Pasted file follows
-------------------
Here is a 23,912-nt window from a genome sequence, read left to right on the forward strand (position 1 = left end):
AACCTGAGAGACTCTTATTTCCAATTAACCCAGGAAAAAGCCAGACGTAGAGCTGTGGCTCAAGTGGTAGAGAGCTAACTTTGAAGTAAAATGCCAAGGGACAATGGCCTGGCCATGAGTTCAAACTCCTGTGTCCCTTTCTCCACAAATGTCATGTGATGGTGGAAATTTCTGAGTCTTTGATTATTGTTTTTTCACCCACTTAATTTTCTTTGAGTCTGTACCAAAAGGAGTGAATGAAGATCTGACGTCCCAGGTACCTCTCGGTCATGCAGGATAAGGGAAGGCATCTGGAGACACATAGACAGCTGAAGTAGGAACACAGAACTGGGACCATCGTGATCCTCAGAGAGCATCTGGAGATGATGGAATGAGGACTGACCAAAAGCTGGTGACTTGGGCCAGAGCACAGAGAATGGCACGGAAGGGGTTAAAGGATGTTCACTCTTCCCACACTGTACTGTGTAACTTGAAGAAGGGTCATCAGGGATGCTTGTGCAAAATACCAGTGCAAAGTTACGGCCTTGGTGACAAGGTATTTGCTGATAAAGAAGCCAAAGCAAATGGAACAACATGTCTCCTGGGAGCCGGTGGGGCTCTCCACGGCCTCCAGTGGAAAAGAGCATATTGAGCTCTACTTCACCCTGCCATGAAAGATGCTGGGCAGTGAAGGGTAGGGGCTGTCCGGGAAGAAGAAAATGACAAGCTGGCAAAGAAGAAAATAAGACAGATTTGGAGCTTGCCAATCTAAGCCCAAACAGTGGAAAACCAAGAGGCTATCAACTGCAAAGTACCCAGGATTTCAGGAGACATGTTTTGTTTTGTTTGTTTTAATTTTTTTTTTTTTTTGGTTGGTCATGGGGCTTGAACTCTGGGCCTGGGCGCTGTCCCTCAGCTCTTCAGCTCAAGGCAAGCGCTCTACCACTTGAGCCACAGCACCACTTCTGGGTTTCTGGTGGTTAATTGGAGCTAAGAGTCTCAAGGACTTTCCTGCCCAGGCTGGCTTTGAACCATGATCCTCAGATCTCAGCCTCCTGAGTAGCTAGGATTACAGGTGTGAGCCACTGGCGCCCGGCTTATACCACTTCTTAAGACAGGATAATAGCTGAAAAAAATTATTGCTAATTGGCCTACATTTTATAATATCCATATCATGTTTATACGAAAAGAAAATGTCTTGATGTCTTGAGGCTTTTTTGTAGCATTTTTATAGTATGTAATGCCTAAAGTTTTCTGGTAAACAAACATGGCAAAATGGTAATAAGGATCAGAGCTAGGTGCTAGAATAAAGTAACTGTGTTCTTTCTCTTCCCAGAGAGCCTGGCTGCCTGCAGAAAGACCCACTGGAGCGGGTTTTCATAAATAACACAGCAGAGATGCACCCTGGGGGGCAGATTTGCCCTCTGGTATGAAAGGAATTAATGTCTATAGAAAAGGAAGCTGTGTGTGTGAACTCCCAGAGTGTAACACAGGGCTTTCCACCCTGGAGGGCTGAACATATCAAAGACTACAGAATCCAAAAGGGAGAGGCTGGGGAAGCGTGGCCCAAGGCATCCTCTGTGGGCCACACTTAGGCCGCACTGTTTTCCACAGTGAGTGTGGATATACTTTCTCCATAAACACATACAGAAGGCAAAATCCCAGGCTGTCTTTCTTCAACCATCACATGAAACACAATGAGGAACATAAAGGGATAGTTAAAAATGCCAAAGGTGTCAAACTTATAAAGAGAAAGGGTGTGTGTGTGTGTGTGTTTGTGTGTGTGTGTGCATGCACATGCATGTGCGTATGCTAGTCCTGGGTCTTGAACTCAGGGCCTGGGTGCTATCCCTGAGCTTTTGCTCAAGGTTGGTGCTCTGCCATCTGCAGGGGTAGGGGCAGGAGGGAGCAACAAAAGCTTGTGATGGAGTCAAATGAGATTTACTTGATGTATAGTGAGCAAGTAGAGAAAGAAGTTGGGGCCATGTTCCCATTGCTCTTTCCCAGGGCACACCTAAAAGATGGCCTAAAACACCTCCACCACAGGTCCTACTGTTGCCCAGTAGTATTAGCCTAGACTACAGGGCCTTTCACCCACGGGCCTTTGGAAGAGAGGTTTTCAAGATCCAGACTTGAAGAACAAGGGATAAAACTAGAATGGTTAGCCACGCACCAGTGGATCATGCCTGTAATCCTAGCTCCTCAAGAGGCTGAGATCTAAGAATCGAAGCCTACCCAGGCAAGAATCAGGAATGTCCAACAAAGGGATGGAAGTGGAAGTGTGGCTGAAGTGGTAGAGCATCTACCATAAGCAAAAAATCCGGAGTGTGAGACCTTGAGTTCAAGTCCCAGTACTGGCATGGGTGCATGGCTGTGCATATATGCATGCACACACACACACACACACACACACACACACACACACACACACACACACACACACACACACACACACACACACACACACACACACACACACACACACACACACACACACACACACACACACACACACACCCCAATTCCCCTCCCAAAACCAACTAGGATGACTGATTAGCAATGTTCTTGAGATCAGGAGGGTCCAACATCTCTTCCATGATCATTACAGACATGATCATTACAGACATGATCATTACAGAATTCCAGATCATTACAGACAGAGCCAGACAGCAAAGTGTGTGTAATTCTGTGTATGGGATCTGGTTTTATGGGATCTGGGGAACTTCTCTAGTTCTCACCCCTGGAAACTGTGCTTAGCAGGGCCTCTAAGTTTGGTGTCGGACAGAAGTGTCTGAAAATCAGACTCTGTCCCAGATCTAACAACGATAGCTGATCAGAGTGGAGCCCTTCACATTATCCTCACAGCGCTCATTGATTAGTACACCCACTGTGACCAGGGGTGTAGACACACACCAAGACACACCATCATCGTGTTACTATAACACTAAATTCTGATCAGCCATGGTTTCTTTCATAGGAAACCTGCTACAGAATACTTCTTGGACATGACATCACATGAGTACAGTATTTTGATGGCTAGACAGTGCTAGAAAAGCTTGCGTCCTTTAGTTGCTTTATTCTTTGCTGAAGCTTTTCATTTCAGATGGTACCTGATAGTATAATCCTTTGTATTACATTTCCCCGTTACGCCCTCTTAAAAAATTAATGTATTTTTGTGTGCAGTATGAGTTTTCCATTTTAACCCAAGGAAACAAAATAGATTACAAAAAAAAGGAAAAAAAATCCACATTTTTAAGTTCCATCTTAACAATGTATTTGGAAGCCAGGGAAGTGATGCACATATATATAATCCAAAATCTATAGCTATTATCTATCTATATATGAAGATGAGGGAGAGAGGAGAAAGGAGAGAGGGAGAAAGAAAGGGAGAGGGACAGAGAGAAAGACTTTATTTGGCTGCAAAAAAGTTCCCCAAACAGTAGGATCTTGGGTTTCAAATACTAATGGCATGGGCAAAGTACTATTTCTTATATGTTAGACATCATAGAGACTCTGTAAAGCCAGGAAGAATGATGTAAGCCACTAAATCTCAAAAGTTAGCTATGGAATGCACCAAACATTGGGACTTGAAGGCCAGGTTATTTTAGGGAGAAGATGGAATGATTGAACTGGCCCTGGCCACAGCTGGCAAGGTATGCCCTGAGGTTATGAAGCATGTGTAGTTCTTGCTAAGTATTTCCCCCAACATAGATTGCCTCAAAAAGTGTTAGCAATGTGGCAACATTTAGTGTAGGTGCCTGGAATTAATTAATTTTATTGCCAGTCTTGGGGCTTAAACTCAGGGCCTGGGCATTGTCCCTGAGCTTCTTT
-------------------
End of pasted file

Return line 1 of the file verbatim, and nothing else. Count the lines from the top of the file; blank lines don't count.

Here is a 23,912-nt window from a genome sequence, read left to right on the forward strand (position 1 = left end):